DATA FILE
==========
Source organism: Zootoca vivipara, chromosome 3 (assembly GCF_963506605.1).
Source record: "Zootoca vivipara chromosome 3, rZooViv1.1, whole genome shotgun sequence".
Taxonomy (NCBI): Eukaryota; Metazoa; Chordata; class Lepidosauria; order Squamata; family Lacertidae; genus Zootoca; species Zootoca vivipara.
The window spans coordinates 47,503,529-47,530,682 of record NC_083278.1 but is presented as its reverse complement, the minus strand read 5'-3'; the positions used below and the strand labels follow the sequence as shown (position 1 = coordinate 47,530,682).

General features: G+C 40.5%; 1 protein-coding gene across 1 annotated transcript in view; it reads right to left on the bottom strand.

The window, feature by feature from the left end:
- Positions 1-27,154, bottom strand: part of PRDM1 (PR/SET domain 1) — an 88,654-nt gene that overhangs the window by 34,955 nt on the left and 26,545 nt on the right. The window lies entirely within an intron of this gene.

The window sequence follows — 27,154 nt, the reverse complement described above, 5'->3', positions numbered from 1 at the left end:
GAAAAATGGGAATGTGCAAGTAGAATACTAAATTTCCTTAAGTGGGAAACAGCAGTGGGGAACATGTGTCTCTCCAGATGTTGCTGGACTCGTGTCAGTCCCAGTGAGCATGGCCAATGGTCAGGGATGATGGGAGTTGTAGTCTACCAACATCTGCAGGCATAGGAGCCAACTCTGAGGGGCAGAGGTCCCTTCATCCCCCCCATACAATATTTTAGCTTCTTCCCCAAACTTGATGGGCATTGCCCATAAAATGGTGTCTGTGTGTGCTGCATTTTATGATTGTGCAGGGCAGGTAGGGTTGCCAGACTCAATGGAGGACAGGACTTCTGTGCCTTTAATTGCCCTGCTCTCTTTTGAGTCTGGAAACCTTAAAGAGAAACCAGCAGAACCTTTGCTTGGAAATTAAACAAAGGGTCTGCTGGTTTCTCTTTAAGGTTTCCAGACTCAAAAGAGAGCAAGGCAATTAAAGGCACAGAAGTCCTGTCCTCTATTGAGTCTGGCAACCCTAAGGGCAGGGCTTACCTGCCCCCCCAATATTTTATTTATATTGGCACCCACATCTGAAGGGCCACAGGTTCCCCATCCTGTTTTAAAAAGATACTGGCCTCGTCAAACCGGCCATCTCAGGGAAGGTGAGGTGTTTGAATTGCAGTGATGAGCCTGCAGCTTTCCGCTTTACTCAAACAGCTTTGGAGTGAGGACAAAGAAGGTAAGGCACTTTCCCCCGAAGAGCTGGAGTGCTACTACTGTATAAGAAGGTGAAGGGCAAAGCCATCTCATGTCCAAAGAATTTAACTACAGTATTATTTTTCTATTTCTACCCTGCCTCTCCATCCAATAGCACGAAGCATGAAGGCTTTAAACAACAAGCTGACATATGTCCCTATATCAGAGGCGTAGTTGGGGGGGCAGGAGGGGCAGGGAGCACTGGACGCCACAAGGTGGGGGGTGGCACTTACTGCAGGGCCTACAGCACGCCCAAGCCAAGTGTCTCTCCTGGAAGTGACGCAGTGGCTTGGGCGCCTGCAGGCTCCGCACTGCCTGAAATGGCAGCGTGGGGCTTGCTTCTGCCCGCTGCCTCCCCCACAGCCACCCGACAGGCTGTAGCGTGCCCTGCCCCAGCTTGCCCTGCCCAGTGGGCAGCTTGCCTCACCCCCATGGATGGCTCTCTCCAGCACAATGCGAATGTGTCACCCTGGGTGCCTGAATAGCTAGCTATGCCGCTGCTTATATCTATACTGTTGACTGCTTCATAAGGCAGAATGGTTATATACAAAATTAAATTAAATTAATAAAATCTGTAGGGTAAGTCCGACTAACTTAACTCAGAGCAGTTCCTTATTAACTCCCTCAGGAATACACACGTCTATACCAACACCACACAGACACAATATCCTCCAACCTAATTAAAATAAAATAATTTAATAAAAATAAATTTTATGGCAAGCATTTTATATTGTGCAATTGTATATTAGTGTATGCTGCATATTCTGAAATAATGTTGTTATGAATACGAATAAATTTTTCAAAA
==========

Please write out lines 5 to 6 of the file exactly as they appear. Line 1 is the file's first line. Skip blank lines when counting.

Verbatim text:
General features: G+C 40.5%; 1 protein-coding gene across 1 annotated transcript in view; it reads right to left on the bottom strand.

The window, feature by feature from the left end: